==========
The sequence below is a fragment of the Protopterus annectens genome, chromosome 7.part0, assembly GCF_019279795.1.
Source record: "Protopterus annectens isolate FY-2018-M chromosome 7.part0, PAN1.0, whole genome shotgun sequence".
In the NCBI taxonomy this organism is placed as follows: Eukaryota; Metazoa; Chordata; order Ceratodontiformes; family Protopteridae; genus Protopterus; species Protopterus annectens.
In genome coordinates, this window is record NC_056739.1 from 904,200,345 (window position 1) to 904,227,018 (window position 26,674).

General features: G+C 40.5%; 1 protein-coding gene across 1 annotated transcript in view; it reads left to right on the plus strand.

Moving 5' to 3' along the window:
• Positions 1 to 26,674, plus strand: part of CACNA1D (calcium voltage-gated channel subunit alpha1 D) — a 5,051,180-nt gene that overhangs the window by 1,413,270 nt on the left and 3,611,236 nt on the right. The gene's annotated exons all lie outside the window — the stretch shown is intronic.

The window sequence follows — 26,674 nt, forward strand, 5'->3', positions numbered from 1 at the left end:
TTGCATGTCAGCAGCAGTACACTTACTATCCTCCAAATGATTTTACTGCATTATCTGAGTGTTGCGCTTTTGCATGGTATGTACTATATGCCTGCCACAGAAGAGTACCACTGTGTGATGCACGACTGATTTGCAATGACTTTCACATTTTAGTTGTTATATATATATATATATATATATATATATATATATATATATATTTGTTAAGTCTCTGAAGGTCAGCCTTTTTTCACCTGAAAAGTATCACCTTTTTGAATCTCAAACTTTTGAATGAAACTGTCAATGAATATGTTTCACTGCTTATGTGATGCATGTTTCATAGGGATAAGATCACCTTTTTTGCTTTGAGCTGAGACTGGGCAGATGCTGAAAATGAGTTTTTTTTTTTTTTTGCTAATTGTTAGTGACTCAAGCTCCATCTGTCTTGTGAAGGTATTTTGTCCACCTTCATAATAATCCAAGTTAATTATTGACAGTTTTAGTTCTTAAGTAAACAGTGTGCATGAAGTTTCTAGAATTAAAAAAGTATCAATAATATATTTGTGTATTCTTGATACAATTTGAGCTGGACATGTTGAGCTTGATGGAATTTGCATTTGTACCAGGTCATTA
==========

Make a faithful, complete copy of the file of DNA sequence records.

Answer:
The sequence below is a fragment of the Protopterus annectens genome, chromosome 7.part0, assembly GCF_019279795.1.
Source record: "Protopterus annectens isolate FY-2018-M chromosome 7.part0, PAN1.0, whole genome shotgun sequence".
In the NCBI taxonomy this organism is placed as follows: Eukaryota; Metazoa; Chordata; order Ceratodontiformes; family Protopteridae; genus Protopterus; species Protopterus annectens.
In genome coordinates, this window is record NC_056739.1 from 904,200,345 (window position 1) to 904,227,018 (window position 26,674).

General features: G+C 40.5%; 1 protein-coding gene across 1 annotated transcript in view; it reads left to right on the plus strand.

Moving 5' to 3' along the window:
• Positions 1 to 26,674, plus strand: part of CACNA1D (calcium voltage-gated channel subunit alpha1 D) — a 5,051,180-nt gene that overhangs the window by 1,413,270 nt on the left and 3,611,236 nt on the right. The gene's annotated exons all lie outside the window — the stretch shown is intronic.

The window sequence follows — 26,674 nt, forward strand, 5'->3', positions numbered from 1 at the left end:
TTGCATGTCAGCAGCAGTACACTTACTATCCTCCAAATGATTTTACTGCATTATCTGAGTGTTGCGCTTTTGCATGGTATGTACTATATGCCTGCCACAGAAGAGTACCACTGTGTGATGCACGACTGATTTGCAATGACTTTCACATTTTAGTTGTTATATATATATATATATATATATATATATATATATATATATATTTGTTAAGTCTCTGAAGGTCAGCCTTTTTTCACCTGAAAAGTATCACCTTTTTGAATCTCAAACTTTTGAATGAAACTGTCAATGAATATGTTTCACTGCTTATGTGATGCATGTTTCATAGGGATAAGATCACCTTTTTTGCTTTGAGCTGAGACTGGGCAGATGCTGAAAATGAGTTTTTTTTTTTTTTTGCTAATTGTTAGTGACTCAAGCTCCATCTGTCTTGTGAAGGTATTTTGTCCACCTTCATAATAATCCAAGTTAATTATTGACAGTTTTAGTTCTTAAGTAAACAGTGTGCATGAAGTTTCTAGAATTAAAAAAGTATCAATAATATATTTGTGTATTCTTGATACAATTTGAGCTGGACATGTTGAGCTTGATGGAATTTGCATTTGTACCAGGTCATTA